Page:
Open Access
Issue
ESAIM: M2AN
Volume 55, Number 5, September-October 2021
Page(s) 1963 - 2011
DOI https://doi.org/10.1051/m2an/2021043
Published online 29 September 2021
  1. W. Bangerth, R. Hartmann and G. Kanschat, deal.II – a general purpose object oriented finite element library. ACM Trans. Math. Softw. 33 (2007) 24-es. [CrossRef] [Google Scholar]
  2. S. Bartels, M. Jensen and R. Müller, Discontinuous Galerkin finite element convergence for incompressible miscible displacement problems of low regularity. SIAM J. Numer. Anal. 47 (2009) 3720–3743. [CrossRef] [Google Scholar]
  3. D. Boffi, Three dimensional finite element methods for the Stokes problem. SIAM J. Numer. Anal. 34 (1997) 664–670. [CrossRef] [MathSciNet] [Google Scholar]
  4. P. Boltenhagen, Y. Hu, E. Matthys and D. Pine, Observation of bulk phase separation and coexistence in a sheared micellar solution. Phys. Rev. Lett. 79 (1997) 2359–2362. [CrossRef] [Google Scholar]
  5. A. Bonito, V. Girault and E. Süli, Finite element approximation of a strain-limiting elastic model. IMA J. Numer. Anal. 40 (2020) 29–86. [CrossRef] [Google Scholar]
  6. S. Brenner, Poincaré-Friedrichs inequalities for piecewise H1 functions. SIAM J. Numer. Anal. 41 (2003) 306–324. [CrossRef] [MathSciNet] [Google Scholar]
  7. S. Brenner, Korn’s inequalities for piecewise H1 vector fields. Math. Comp. 73 (2004) 1067–1087. [Google Scholar]
  8. S. Brenner and L. Scott, The mathematical theory of finite element methods, 3rd edition. In: Vol. 15 of Texts in Applied Mathematics. Springer, New York (2008). [Google Scholar]
  9. P. Bridgman, The Physics of High Pressure. MacMillan (1931). [Google Scholar]
  10. A. Buffa and C. Ortner, Compact embeddings of broken Sobolev spaces and applications. IMA J. Numer. Anal. 29 (2009) 827–855. [CrossRef] [MathSciNet] [Google Scholar]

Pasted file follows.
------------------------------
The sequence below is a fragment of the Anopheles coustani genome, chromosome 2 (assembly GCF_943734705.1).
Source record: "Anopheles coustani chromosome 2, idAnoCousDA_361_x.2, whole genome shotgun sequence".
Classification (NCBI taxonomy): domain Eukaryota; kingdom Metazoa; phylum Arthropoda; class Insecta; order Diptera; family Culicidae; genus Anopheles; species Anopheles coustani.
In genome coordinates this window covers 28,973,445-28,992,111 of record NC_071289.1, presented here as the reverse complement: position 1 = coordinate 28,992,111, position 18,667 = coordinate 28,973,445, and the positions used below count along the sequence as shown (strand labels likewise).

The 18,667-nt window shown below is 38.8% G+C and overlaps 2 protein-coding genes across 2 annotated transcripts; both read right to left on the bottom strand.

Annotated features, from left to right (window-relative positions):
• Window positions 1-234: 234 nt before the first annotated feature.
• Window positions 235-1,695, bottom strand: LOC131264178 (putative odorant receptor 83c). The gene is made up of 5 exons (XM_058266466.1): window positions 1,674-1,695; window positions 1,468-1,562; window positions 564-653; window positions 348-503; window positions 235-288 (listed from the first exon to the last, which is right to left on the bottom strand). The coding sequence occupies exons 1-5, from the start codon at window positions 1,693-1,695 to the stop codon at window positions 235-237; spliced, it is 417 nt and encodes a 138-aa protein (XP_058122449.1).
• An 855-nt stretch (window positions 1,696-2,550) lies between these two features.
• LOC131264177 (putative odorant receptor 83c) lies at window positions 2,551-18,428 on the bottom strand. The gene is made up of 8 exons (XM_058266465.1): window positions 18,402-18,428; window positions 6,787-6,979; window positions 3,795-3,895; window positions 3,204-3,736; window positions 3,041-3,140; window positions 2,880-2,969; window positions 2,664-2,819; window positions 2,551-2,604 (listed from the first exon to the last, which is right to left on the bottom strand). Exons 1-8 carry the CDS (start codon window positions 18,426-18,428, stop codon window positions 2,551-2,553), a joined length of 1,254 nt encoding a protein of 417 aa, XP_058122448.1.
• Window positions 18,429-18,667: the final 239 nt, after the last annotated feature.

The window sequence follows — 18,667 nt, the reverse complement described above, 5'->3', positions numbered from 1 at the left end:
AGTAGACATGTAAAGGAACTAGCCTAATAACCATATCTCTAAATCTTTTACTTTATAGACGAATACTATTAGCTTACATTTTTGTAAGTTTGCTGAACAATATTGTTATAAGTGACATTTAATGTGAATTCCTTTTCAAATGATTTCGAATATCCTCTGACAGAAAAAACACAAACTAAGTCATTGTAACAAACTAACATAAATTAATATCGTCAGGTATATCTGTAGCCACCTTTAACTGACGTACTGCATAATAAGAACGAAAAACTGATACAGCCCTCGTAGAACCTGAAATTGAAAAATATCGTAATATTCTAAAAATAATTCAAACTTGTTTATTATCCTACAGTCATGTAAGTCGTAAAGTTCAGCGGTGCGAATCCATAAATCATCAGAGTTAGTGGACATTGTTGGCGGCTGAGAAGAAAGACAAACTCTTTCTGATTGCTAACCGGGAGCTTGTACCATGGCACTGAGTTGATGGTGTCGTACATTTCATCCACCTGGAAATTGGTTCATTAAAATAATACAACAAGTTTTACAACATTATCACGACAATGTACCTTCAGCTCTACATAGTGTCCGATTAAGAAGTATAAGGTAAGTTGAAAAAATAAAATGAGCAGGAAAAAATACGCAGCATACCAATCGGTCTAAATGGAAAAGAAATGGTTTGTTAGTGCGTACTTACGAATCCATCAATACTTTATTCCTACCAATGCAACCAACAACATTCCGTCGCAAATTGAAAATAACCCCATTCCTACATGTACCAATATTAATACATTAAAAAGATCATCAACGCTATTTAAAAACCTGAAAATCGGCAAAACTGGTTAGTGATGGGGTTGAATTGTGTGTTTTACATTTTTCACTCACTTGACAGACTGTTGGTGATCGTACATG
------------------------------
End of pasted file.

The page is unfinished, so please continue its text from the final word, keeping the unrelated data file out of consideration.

11. M. Bulček, P. Gwiazda, J. Málek, K. Rajagopal and A. Świerczewska-Gwiazda, On flows of fluids described by an implicit constitutive equation characterized by a maximal monotone graph, edited by J. Robinson, J. Rodrigo and W. Sadowski. In: Mathematical Aspects of Fluid Mechanics. London Mathematical Society Lecture Note Series. Cambridge University Press (2012) 23–51. [Google Scholar]
  12. M. Bulček, J. Málek, K. Rajagopal and E. Süli, On elastic solids with limiting small strain: modelling and analysis. EMS Surv. Math. Sci. 1 (2014) 283–332. [Google Scholar]
  13. J. Burgers, Mechanical considerations-Model systems-Phenomenological theories of relaxation and of viscosity. First report on viscosity and plasticity. Prepared by the Committee for the Study of Viscosity, 2nd edition. Tech. Report, Academy of Sciences at Amsterdam (1939). [Google Scholar]
  14. P. Ciarlet, Basic error estimates for elliptic problems. In: Vol. II of Handbook of Numerical Analysis. North-Holland, Amsterdam (1991) 17–351. [Google Scholar]
  15. M. Crouzeix and P.-A. Raviart, Conforming and nonconforming finite element methods for solving the stationary Stokes equations. RAIRO 7 (1973) 33–75. [Google Scholar]
  16. D. DiPietro and A. Ern, Discrete functional analysis tools for discontinuous Galerkin methods with application to the incompressible Navier-Stokes equations. Math. Comput. 79 (2010) 1303–1330. [CrossRef] [MathSciNet] [Google Scholar]
  17. L. Evans, Partial differential equations. In: Vol. 19 of Graduate Studies in Mathematics. American Mathematical Society (2010). [Google Scholar]
  18. R. Falk, Nonconforming finite element methods for the equations of linear elasticity. Math. Comput. 57 (1991) 529–550. [CrossRef] [MathSciNet] [Google Scholar]
  19. V. Girault and P.-A. Raviart, Finite element methods for Navier–Stokes equations: theory and algorithms, In: Vol. 5 of Springer Series in Computational Mathematics. Springer-Verlag, Berlin (1986). [Google Scholar]
  20. V. Girault, J. Li and B. Rivière, Strong convergence of discrete DG solutions to the heat equation. J. Numer. Math. 24 (2016) 235–252. [Google Scholar]
  21. T. Hu, P. Boltenhagen, E. Matthys and D. Pine, Shear thickening in low-concentration solutions of wormlike micelles. II. Slip, fracture, and stability of the shear-induced phase. J. Rheol. 42 (1998) 1209–1226. [CrossRef] [Google Scholar]